Uluru – Kata Tjuta National Park, Northern Territory
According to the spiritual beliefs of the Anangu People, the traditional owners of Uluru, there are many important sites around Uluru that are sacred or secret significance. Because of this, the Anangu have asked visitors to show respect and not climb Uluru. Visitors are permitted to walk around the monolith, and that’s fine with us.
The Uluru-Kata Tjuta National Park Board unanimously voted to ban tourists from climbing the sacred rock from October 26, 2019.
Uluru rises 348 meters above the plain, more than 860 meters above sea level. Walk right around the base of Uluru, you’ll cover the circumference of 9.4 kilometers or 5.8 miles.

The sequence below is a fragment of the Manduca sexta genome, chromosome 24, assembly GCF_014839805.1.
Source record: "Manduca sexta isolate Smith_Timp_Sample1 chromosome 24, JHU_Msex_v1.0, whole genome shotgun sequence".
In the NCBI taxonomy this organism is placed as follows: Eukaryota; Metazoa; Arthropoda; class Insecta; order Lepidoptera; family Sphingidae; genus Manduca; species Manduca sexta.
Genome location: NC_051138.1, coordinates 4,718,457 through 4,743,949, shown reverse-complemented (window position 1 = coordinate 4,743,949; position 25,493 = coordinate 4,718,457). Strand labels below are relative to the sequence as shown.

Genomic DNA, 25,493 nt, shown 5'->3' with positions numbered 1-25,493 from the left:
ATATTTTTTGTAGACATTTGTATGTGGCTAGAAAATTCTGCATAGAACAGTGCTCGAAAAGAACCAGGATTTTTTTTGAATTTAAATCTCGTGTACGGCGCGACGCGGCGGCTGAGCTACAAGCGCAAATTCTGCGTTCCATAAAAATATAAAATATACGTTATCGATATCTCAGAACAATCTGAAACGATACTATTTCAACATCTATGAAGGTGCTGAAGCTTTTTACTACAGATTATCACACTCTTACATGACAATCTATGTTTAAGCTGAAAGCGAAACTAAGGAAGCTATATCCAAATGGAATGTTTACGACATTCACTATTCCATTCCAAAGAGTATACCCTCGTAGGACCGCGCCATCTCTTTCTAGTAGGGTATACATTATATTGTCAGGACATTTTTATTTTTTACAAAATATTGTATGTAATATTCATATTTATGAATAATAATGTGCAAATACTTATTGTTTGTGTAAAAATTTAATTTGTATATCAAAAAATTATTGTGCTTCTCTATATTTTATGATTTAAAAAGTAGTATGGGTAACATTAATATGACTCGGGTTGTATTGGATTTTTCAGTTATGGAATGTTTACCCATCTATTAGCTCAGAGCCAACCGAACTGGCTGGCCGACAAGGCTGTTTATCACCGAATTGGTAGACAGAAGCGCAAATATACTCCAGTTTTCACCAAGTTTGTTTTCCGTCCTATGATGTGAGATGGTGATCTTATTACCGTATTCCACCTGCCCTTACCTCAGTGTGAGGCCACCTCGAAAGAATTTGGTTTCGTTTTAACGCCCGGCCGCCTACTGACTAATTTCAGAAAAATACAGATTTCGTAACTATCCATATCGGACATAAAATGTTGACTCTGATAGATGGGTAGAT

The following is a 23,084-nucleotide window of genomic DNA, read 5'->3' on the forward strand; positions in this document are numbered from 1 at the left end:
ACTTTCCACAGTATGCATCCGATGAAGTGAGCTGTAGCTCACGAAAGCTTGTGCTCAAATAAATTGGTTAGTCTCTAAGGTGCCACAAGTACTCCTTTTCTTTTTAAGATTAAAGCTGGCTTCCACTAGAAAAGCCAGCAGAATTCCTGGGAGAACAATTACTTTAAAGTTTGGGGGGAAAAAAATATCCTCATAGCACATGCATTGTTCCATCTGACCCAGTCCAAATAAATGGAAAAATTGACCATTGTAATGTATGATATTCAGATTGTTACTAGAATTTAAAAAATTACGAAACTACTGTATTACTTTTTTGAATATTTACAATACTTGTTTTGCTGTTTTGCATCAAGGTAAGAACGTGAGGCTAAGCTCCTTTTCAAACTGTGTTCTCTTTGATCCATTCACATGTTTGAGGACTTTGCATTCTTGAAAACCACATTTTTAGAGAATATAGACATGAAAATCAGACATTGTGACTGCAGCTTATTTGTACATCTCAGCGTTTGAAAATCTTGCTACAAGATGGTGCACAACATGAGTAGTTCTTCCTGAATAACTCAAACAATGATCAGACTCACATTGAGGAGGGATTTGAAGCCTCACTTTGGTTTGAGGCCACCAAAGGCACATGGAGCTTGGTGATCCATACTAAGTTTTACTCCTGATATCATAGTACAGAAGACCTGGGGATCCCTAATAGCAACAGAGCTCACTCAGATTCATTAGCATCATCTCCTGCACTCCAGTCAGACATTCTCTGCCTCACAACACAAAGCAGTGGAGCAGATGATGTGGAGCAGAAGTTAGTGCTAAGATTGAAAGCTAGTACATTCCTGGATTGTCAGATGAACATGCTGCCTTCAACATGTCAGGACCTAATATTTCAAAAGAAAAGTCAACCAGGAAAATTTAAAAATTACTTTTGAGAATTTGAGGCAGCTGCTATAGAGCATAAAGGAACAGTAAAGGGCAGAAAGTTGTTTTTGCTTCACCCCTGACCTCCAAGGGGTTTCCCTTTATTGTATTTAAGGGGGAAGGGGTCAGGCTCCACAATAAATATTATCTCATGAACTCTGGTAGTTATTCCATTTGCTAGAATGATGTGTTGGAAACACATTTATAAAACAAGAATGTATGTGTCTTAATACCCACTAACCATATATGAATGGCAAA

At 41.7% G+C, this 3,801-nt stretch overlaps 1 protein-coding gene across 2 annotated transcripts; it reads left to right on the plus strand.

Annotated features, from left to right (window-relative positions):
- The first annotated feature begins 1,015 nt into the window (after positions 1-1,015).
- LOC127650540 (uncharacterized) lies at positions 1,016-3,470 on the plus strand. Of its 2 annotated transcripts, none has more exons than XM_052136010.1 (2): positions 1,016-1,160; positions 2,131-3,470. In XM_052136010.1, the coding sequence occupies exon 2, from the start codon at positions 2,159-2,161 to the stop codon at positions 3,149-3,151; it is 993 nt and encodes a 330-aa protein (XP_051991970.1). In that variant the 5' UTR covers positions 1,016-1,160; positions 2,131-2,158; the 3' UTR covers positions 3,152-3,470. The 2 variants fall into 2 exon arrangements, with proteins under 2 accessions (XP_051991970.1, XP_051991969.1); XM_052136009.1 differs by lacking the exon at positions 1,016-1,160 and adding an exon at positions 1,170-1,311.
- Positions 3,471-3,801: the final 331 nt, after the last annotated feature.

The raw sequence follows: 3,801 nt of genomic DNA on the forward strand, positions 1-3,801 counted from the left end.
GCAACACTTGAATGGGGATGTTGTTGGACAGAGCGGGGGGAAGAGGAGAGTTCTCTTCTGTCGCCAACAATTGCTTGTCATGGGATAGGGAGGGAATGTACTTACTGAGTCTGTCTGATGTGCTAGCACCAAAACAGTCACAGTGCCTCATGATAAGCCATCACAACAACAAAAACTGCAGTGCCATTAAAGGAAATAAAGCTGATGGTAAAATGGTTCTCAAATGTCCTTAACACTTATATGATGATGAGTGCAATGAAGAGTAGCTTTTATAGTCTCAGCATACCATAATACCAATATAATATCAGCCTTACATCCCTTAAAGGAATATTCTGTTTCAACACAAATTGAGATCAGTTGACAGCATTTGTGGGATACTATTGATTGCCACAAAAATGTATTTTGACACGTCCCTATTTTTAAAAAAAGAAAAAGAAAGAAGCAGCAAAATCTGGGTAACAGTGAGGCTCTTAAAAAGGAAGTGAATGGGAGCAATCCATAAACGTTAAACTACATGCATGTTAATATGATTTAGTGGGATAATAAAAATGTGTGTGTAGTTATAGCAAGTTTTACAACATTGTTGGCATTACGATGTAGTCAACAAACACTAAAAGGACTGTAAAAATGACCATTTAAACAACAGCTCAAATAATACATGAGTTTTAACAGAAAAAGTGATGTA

Uluru is made up of coarse-grained arkose (a type of sandstone) that was laid down in horizontal layers. These layers eventually hardened, were uplifted and then tilted almost 90 degrees upwards to their present position.
The rock formation is an Inselberg– German for ‘island mountain’ – a prominent geological structure that rises from the surrounding plain.
— The Conversation (@ConversationEDU) November 9, 2017